UNESCO Collection Reissued – Featuring Morocco and Middle Eastern Sung Poetry

Smithsonian Folkways Recordings, the nonprofit record label of the national museum of the U.S., has recently re-released the albums Morocco: Arabic Traditional Music and Middle East: Sung Poetry as part of the extensive and influential UNESCO Collection of Traditional Music.

Middle East: Sung Poetry - Various Artists UNES08025Middle East: Sung Poetry – Various Artists UNES08025

Sung poetry has been a popular form of artistic expression in many parts of the world, especially among the nomadic peoples of the Middle East. Most of the poems in Persian, Arabic, and Turkish literature were sung in order to be passed on by bards from generation to generation through the oral tradition. Middle Eastern sung poetry remains a living tradition as bards not only improvise on the ancient texts and melodies but also create new compositions to reflect current sensibilities. As Alain Daniélou explains in the liner notes, the imagery in the poems has a double meaning: what may seem trite symbols of material and earthly pleasure also represent mystical ecstasy and divine love.


Morocco: Arabic Traditional Music - Various Artists UNES08002Morocco: Arabic Traditional Music – Various Artists UNES08002

This 1988 recording focuses on the Arabic tradition in Moroccan music. According to the liner notes, the two forms of l-‘asri modern music and sh-sha’abi popular/people’s music have wide appeal around the country as well as in all segments of the population. Although they share similar modal structures, they are quite different formally and rhythmically.

Versatile singer-musician Abdeslam Cherkaoui composed the four songs presented on the album and plays accompaniment on the 11-string oud—a short, pear-shaped instrument that is directly related to the European lute. The liner notes provide closer analysis of the modern and traditional elements in the music and an English translation of the lyrics.



Related AKDN: http://www.akdn.org/Content/1135

Related: Smithsonian Folkways Recordings and the Aga Khan Music Initiative Collection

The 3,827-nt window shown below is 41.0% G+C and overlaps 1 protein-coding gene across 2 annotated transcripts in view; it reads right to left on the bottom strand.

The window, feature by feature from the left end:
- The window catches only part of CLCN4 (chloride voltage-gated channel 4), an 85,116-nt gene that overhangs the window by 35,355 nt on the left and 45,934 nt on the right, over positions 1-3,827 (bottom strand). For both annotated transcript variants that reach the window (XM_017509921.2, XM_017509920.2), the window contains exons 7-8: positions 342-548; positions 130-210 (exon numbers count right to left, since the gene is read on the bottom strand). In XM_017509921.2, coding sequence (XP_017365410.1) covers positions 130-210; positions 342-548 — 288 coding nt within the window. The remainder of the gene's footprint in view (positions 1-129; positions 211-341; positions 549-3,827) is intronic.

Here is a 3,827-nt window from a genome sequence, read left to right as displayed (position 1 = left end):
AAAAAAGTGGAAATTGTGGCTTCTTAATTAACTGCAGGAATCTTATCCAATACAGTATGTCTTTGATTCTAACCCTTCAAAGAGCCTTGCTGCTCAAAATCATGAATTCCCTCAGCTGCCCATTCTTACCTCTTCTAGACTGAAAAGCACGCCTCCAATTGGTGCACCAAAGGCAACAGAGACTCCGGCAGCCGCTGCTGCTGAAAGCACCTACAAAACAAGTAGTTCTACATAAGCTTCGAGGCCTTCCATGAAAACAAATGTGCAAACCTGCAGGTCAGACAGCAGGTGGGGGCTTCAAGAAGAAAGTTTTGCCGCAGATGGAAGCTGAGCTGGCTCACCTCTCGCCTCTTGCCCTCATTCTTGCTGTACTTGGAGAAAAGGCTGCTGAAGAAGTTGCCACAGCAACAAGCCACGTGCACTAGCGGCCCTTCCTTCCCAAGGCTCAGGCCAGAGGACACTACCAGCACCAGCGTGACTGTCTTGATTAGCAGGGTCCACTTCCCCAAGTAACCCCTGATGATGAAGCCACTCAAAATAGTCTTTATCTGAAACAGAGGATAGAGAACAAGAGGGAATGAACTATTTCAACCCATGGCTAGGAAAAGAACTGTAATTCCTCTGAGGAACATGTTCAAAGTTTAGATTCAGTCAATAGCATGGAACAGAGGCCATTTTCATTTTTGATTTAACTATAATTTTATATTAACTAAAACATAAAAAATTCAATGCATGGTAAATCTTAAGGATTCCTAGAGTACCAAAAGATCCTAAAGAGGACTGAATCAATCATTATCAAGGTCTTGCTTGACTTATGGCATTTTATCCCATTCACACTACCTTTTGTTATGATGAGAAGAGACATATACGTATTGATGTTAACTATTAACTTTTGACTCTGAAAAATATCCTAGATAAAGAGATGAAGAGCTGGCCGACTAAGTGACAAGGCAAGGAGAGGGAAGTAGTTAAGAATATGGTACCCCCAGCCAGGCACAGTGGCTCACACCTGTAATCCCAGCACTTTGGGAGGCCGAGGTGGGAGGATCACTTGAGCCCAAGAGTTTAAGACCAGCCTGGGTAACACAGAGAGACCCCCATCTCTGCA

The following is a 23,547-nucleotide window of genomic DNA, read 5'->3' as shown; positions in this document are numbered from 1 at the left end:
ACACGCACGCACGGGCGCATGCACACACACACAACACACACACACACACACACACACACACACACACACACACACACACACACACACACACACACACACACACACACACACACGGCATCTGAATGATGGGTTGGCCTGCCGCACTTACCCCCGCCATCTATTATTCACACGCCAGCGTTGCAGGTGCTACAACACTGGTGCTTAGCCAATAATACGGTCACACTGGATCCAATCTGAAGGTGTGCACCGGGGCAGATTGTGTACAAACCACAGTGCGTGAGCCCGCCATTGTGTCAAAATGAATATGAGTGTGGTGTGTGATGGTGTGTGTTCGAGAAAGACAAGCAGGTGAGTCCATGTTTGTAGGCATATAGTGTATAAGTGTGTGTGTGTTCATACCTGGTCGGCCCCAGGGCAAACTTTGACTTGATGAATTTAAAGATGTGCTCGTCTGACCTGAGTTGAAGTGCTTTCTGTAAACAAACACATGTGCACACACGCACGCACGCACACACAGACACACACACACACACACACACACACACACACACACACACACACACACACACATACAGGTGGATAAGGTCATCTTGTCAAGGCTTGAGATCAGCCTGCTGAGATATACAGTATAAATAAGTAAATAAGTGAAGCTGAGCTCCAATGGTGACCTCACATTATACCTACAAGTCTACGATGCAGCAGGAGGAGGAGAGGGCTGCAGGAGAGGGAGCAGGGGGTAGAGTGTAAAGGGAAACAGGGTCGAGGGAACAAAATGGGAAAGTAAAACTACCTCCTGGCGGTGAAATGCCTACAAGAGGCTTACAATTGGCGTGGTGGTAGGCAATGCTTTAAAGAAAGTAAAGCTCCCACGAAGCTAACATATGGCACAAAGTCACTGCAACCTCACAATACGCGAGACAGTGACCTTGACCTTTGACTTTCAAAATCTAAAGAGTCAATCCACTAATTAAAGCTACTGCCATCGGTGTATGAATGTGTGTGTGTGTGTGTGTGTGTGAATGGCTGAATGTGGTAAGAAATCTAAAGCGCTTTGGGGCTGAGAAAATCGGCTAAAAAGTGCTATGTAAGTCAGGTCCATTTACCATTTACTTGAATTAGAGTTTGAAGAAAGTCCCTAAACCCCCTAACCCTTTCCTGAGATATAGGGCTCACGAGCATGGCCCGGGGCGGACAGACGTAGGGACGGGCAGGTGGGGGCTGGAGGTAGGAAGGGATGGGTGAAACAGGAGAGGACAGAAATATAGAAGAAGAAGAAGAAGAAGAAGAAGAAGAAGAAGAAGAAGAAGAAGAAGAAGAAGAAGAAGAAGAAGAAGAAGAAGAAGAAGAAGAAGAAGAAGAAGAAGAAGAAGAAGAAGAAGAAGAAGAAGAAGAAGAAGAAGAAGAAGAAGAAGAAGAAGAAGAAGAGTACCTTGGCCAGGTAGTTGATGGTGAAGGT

AKMISmithsonian Folkways Recordings, in collaboration with the Aga Khan Music Initiative (a program of the Aga Khan Trust for Culture), has produced a 10-CD/DVD set documenting the music of Central Asia. This ground-breaking, newly recorded, and GRAMMY-nominated series presents authentic musical traditions of Central Asia as they are performed today, featuring some of the region’s most outstanding artists.

Find out more here http://www.folkways.si.edu/find_recordings/CentralAsia.aspx

The Aga Khan Music Initiative (AKMI) is an interregional music and arts education program with worldwide performance, outreach, mentoring, and artistic production activities. The Initiative was launched by His Highness the Aga Khan in 2000 to support talented musicians and music educators working to preserve, transmit, and further develop their musical heritage in contemporary forms. Music Initiative began its work in Central Asia, subsequently expanding its cultural development activities to include artistic communities and audiences in the Middle East, North Africa, and South Asia. AKMI designs and implements a country-specific set of activities for each country into which it invests and works to promote revitalization of cultural heritage both as a source of livelihood for musicians and as a means to strengthen pluralism in nations where it is challenged by social, political, and economic constraints.

Find out more here http://vimeo.com/akmi/portfolios

All related on Ismailimail: https://ismailimail.wordpress.com/category/institutions-of-ismaili-imamat/trust-for-culture/music-initiative/

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